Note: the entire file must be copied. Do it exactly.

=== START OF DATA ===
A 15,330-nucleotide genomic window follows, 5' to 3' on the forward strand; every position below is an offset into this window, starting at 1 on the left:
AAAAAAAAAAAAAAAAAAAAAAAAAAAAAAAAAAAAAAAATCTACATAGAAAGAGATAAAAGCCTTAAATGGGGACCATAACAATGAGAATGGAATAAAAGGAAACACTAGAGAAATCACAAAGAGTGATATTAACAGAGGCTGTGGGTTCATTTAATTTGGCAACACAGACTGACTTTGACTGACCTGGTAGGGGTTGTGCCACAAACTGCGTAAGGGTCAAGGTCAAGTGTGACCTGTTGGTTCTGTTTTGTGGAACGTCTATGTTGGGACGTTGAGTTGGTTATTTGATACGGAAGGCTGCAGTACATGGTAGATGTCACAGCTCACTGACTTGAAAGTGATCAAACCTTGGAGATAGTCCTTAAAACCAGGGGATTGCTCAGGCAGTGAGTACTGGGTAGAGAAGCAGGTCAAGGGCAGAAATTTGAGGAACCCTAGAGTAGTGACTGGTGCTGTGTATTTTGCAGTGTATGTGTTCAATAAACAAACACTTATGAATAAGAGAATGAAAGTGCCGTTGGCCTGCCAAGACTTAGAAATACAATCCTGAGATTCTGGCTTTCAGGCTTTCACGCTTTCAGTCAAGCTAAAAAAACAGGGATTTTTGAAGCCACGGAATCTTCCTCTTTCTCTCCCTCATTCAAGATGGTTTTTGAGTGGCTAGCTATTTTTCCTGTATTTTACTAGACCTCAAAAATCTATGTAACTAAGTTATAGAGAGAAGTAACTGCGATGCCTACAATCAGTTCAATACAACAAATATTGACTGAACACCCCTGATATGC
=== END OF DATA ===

A 15,330-nucleotide genomic window follows, 5' to 3' on the forward strand; every position below is an offset into this window, starting at 1 on the left:
AAAAAAAAAAAAAAAAAAAAAAAAAAAAAAAAAAAAAAAATCTACATAGAAAGAGATAAAAGCCTTAAATGGGGACCATAACAATGAGAATGGAATAAAAGGAAACACTAGAGAAATCACAAAGAGTGATATTAACAGAGGCTGTGGGTTCATTTAATTTGGCAACACAGACTGACTTTGACTGACCTGGTAGGGGTTGTGCCACAAACTGCGTAAGGGTCAAGGTCAAGTGTGACCTGTTGGTTCTGTTTTGTGGAACGTCTATGTTGGGACGTTGAGTTGGTTATTTGATACGGAAGGCTGCAGTACATGGTAGATGTCACAGCTCACTGACTTGAAAGTGATCAAACCTTGGAGATAGTCCTTAAAACCAGGGGATTGCTCAGGCAGTGAGTACTGGGTAGAGAAGCAGGTCAAGGGCAGAAATTTGAGGAACCCTAGAGTAGTGACTGGTGCTGTGTATTTTGCAGTGTATGTGTTCAATAAACAAACACTTATGAATAAGAGAATGAAAGTGCCGTTGGCCTGCCAAGACTTAGAAATACAATCCTGAGATTCTGGCTTTCAGGCTTTCACGCTTTCAGTCAAGCTAAAAAAACAGGGATTTTTGAAGCCACGGAATCTTCCTCTTTCTCTCCCTCATTCAAGATGGTTTTTGAGTGGCTAGCTATTTTTCCTGTATTTTACTAGACCTCAAAAATCTATGTAACTAAGTTATAGAGAGAAGTAACTGCGATGCCTACAATCAGTTCAATACAACAAATATTGACTGAACACCCCTGATATGC